Although he studied drums in the Navy School of Music in Washington, there has never been anything militaristic about Motian's prolific work as a jazz drummer. In the mid-1950s, he played with a host of jazz stars including Stan Getz, George Russell and Thelonious Monk, but his major association was with pianist Bill Evans, both in Evans's trio and as a member of other groups, such as the quartet led by clarinettist Tony Scott.
With Bill Evans, he developed a way of playing that mirrored the pianist's phrasing and approach, often abandoning aspects of the drummer's traditional time-keeping role. He went on to prove that he is one of the finest trio drummers in jazz history, working with the free-jazz influenced group of Paul Bley and the more wide-ranging Keith Jarrett Trio.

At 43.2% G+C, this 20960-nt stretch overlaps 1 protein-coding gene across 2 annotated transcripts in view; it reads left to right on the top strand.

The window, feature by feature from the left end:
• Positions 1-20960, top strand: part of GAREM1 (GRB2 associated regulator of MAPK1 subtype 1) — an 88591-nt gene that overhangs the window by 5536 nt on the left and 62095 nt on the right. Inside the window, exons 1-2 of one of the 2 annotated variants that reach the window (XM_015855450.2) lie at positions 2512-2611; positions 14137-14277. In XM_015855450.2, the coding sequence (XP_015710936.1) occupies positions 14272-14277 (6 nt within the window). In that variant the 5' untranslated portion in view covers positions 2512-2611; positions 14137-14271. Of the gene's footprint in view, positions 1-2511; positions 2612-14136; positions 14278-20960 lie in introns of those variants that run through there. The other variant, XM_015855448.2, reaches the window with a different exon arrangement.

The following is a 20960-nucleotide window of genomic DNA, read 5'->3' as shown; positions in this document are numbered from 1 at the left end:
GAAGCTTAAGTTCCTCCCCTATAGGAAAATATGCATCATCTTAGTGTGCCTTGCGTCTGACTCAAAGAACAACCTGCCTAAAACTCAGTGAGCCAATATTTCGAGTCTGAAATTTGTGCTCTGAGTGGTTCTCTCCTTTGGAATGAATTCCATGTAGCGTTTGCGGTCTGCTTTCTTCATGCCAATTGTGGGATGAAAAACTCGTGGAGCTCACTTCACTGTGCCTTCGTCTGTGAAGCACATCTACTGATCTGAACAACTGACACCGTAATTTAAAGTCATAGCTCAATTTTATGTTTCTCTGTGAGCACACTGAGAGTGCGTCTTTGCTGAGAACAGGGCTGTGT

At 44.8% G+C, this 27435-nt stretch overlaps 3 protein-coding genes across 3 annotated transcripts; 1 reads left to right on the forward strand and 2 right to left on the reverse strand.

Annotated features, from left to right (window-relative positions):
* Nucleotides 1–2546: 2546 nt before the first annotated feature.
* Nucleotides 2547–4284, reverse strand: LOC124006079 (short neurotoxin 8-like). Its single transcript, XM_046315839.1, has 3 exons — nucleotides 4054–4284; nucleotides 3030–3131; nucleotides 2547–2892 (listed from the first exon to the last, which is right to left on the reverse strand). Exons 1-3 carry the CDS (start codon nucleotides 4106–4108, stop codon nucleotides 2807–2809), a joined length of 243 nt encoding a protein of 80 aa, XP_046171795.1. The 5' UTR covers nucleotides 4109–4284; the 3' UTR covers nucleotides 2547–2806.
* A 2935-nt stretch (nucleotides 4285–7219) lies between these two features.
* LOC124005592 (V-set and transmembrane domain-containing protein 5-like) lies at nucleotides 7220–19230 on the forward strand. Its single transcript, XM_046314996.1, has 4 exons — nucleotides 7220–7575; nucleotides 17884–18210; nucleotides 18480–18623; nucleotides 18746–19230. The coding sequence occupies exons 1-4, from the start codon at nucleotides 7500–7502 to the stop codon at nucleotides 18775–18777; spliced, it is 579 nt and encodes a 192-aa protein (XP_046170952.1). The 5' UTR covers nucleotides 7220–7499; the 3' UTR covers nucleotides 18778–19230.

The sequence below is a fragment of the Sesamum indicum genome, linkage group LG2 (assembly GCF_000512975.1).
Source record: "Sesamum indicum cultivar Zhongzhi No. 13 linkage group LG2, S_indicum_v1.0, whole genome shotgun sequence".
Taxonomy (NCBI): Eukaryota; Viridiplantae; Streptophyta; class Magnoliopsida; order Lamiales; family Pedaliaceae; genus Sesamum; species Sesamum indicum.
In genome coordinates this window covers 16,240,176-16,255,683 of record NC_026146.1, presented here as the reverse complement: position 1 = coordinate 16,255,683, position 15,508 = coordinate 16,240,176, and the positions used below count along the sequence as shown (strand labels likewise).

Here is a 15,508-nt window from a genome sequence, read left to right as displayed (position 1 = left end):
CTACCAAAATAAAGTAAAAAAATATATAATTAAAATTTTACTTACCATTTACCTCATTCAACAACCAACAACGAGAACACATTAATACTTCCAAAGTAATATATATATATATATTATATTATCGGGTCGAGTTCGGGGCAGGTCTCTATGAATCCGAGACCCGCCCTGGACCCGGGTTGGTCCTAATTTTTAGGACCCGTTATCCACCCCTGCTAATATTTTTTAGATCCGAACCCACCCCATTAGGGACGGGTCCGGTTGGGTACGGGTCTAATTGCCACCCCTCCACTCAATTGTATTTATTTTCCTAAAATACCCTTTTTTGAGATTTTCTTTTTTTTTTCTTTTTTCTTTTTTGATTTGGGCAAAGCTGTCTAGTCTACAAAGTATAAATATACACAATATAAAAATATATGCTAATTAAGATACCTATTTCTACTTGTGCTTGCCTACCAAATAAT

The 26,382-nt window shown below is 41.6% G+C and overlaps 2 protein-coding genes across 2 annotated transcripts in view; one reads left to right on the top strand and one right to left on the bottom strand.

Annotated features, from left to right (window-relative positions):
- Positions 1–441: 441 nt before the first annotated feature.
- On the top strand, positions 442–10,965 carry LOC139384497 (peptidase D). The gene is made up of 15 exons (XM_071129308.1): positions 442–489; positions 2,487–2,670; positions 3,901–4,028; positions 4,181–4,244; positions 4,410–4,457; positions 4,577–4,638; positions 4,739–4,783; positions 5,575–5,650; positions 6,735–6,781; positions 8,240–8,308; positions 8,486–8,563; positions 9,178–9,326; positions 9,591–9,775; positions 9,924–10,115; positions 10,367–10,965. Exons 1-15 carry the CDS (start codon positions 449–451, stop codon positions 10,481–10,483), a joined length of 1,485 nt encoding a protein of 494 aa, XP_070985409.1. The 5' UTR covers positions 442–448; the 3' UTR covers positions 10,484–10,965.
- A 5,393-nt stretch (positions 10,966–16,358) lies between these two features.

During the decade he played with Jarrett (1967-76), Motian developed a particular rapport with bassist Charlie Haden, in whose own groups he toured and recorded from time to time, from the 1960s to the 1990s.
From the late 1970s, Motian has mainly fronted his own groups, ranging from the excitement of his Electric Bebop Band (which pitted two guitarists against a saxophone player, backed by bass and drums) to more conventional jazz trios and quartets. His lomg-standing trio with saxophonist Joe Lovano and guitarist Bill Frisell is particularly noteworthy.